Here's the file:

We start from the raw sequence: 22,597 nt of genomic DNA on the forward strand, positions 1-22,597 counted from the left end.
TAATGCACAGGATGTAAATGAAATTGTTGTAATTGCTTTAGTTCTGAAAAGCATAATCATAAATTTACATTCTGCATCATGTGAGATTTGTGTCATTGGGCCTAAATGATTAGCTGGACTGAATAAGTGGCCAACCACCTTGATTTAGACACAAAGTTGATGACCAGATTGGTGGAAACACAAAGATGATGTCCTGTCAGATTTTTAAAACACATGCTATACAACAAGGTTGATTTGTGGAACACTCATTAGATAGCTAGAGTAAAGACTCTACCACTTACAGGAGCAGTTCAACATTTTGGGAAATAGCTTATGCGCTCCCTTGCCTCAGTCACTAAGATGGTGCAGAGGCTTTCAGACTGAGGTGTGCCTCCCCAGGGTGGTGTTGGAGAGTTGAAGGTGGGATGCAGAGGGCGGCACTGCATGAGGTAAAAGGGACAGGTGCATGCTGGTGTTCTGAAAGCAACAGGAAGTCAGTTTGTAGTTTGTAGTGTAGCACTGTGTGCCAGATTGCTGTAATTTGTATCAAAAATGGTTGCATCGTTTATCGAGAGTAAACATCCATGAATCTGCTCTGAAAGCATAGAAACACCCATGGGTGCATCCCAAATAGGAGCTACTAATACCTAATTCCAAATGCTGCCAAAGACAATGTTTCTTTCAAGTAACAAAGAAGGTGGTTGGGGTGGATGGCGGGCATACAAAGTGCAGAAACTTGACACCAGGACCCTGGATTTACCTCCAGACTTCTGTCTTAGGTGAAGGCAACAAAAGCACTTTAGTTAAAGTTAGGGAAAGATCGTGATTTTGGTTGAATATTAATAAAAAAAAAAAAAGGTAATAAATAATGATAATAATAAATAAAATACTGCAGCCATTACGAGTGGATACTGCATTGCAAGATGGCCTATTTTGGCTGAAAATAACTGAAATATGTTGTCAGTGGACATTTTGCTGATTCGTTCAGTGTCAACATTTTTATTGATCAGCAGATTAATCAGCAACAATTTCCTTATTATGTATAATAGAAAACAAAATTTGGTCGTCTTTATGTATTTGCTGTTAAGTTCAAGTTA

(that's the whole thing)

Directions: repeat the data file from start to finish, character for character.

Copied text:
We start from the raw sequence: 22,597 nt of genomic DNA on the forward strand, positions 1-22,597 counted from the left end.
TAATGCACAGGATGTAAATGAAATTGTTGTAATTGCTTTAGTTCTGAAAAGCATAATCATAAATTTACATTCTGCATCATGTGAGATTTGTGTCATTGGGCCTAAATGATTAGCTGGACTGAATAAGTGGCCAACCACCTTGATTTAGACACAAAGTTGATGACCAGATTGGTGGAAACACAAAGATGATGTCCTGTCAGATTTTTAAAACACATGCTATACAACAAGGTTGATTTGTGGAACACTCATTAGATAGCTAGAGTAAAGACTCTACCACTTACAGGAGCAGTTCAACATTTTGGGAAATAGCTTATGCGCTCCCTTGCCTCAGTCACTAAGATGGTGCAGAGGCTTTCAGACTGAGGTGTGCCTCCCCAGGGTGGTGTTGGAGAGTTGAAGGTGGGATGCAGAGGGCGGCACTGCATGAGGTAAAAGGGACAGGTGCATGCTGGTGTTCTGAAAGCAACAGGAAGTCAGTTTGTAGTTTGTAGTGTAGCACTGTGTGCCAGATTGCTGTAATTTGTATCAAAAATGGTTGCATCGTTTATCGAGAGTAAACATCCATGAATCTGCTCTGAAAGCATAGAAACACCCATGGGTGCATCCCAAATAGGAGCTACTAATACCTAATTCCAAATGCTGCCAAAGACAATGTTTCTTTCAAGTAACAAAGAAGGTGGTTGGGGTGGATGGCGGGCATACAAAGTGCAGAAACTTGACACCAGGACCCTGGATTTACCTCCAGACTTCTGTCTTAGGTGAAGGCAACAAAAGCACTTTAGTTAAAGTTAGGGAAAGATCGTGATTTTGGTTGAATATTAATAAAAAAAAAAAAAGGTAATAAATAATGATAATAATAAATAAAATACTGCAGCCATTACGAGTGGATACTGCATTGCAAGATGGCCTATTTTGGCTGAAAATAACTGAAATATGTTGTCAGTGGACATTTTGCTGATTCGTTCAGTGTCAACATTTTTATTGATCAGCAGATTAATCAGCAACAATTTCCTTATTATGTATAATAGAAAACAAAATTTGGTCGTCTTTATGTATTTGCTGTTAAGTTCAAGTTA